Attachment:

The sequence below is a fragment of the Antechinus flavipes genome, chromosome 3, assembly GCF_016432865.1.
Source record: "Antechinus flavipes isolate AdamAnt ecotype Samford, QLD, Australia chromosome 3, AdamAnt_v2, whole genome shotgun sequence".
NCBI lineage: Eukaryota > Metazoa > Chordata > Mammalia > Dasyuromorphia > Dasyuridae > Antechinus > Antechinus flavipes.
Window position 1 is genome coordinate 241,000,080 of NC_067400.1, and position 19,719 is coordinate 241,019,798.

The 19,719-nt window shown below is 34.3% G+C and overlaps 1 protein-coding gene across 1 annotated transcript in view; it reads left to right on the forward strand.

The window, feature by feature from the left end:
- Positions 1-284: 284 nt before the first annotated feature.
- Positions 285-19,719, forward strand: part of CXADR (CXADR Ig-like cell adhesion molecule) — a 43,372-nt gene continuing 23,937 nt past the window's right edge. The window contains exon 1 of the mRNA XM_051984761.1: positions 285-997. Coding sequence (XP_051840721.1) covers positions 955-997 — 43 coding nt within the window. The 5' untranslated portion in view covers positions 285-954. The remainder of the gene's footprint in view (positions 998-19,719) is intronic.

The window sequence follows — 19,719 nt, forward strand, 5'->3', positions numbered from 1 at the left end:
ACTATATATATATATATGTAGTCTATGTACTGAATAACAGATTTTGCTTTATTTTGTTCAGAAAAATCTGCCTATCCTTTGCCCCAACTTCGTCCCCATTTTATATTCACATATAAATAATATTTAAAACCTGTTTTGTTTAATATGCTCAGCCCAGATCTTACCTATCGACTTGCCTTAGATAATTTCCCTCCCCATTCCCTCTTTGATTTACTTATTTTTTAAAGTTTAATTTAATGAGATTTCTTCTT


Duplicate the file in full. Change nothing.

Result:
The sequence below is a fragment of the Antechinus flavipes genome, chromosome 3, assembly GCF_016432865.1.
Source record: "Antechinus flavipes isolate AdamAnt ecotype Samford, QLD, Australia chromosome 3, AdamAnt_v2, whole genome shotgun sequence".
NCBI lineage: Eukaryota > Metazoa > Chordata > Mammalia > Dasyuromorphia > Dasyuridae > Antechinus > Antechinus flavipes.
Window position 1 is genome coordinate 241,000,080 of NC_067400.1, and position 19,719 is coordinate 241,019,798.

The 19,719-nt window shown below is 34.3% G+C and overlaps 1 protein-coding gene across 1 annotated transcript in view; it reads left to right on the forward strand.

The window, feature by feature from the left end:
- Positions 1-284: 284 nt before the first annotated feature.
- Positions 285-19,719, forward strand: part of CXADR (CXADR Ig-like cell adhesion molecule) — a 43,372-nt gene continuing 23,937 nt past the window's right edge. The window contains exon 1 of the mRNA XM_051984761.1: positions 285-997. Coding sequence (XP_051840721.1) covers positions 955-997 — 43 coding nt within the window. The 5' untranslated portion in view covers positions 285-954. The remainder of the gene's footprint in view (positions 998-19,719) is intronic.

The window sequence follows — 19,719 nt, forward strand, 5'->3', positions numbered from 1 at the left end:
ACTATATATATATATATGTAGTCTATGTACTGAATAACAGATTTTGCTTTATTTTGTTCAGAAAAATCTGCCTATCCTTTGCCCCAACTTCGTCCCCATTTTATATTCACATATAAATAATATTTAAAACCTGTTTTGTTTAATATGCTCAGCCCAGATCTTACCTATCGACTTGCCTTAGATAATTTCCCTCCCCATTCCCTCTTTGATTTACTTATTTTTTAAAGTTTAATTTAATGAGATTTCTTCTT